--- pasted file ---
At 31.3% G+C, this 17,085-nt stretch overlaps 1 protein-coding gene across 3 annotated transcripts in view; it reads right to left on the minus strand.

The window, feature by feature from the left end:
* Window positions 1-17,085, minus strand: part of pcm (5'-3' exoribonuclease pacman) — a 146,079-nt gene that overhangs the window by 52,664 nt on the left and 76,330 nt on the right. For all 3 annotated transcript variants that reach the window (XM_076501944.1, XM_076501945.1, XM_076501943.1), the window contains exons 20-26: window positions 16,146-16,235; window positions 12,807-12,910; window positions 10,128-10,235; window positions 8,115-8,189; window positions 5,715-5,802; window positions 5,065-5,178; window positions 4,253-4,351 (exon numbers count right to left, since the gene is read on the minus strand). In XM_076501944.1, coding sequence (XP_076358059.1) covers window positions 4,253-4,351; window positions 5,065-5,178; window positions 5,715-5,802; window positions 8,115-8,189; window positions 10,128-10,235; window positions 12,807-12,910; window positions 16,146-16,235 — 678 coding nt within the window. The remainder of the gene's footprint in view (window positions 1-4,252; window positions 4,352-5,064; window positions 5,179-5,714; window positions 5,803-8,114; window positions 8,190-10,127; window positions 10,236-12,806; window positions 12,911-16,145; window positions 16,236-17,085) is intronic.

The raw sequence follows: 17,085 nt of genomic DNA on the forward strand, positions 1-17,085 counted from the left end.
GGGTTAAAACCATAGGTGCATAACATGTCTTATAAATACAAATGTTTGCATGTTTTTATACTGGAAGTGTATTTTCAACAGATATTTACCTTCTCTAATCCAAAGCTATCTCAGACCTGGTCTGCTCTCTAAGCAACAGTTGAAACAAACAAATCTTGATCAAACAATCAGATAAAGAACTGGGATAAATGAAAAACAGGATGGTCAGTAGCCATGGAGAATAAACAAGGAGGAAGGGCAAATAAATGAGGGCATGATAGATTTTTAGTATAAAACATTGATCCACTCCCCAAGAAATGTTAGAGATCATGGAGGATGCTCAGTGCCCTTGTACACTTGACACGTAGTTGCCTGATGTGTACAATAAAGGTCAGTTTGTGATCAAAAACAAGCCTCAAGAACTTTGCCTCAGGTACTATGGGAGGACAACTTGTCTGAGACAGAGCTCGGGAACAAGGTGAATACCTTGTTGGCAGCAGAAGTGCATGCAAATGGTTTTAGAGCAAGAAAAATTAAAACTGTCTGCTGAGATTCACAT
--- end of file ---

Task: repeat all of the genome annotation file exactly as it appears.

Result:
At 31.3% G+C, this 17,085-nt stretch overlaps 1 protein-coding gene across 3 annotated transcripts in view; it reads right to left on the minus strand.

The window, feature by feature from the left end:
* Window positions 1-17,085, minus strand: part of pcm (5'-3' exoribonuclease pacman) — a 146,079-nt gene that overhangs the window by 52,664 nt on the left and 76,330 nt on the right. For all 3 annotated transcript variants that reach the window (XM_076501944.1, XM_076501945.1, XM_076501943.1), the window contains exons 20-26: window positions 16,146-16,235; window positions 12,807-12,910; window positions 10,128-10,235; window positions 8,115-8,189; window positions 5,715-5,802; window positions 5,065-5,178; window positions 4,253-4,351 (exon numbers count right to left, since the gene is read on the minus strand). In XM_076501944.1, coding sequence (XP_076358059.1) covers window positions 4,253-4,351; window positions 5,065-5,178; window positions 5,715-5,802; window positions 8,115-8,189; window positions 10,128-10,235; window positions 12,807-12,910; window positions 16,146-16,235 — 678 coding nt within the window. The remainder of the gene's footprint in view (window positions 1-4,252; window positions 4,352-5,064; window positions 5,179-5,714; window positions 5,803-8,114; window positions 8,190-10,127; window positions 10,236-12,806; window positions 12,911-16,145; window positions 16,236-17,085) is intronic.

The raw sequence follows: 17,085 nt of genomic DNA on the forward strand, positions 1-17,085 counted from the left end.
GGGTTAAAACCATAGGTGCATAACATGTCTTATAAATACAAATGTTTGCATGTTTTTATACTGGAAGTGTATTTTCAACAGATATTTACCTTCTCTAATCCAAAGCTATCTCAGACCTGGTCTGCTCTCTAAGCAACAGTTGAAACAAACAAATCTTGATCAAACAATCAGATAAAGAACTGGGATAAATGAAAAACAGGATGGTCAGTAGCCATGGAGAATAAACAAGGAGGAAGGGCAAATAAATGAGGGCATGATAGATTTTTAGTATAAAACATTGATCCACTCCCCAAGAAATGTTAGAGATCATGGAGGATGCTCAGTGCCCTTGTACACTTGACACGTAGTTGCCTGATGTGTACAATAAAGGTCAGTTTGTGATCAAAAACAAGCCTCAAGAACTTTGCCTCAGGTACTATGGGAGGACAACTTGTCTGAGACAGAGCTCGGGAACAAGGTGAATACCTTGTTGGCAGCAGAAGTGCATGCAAATGGTTTTAGAGCAAGAAAAATTAAAACTGTCTGCTGAGATTCACAT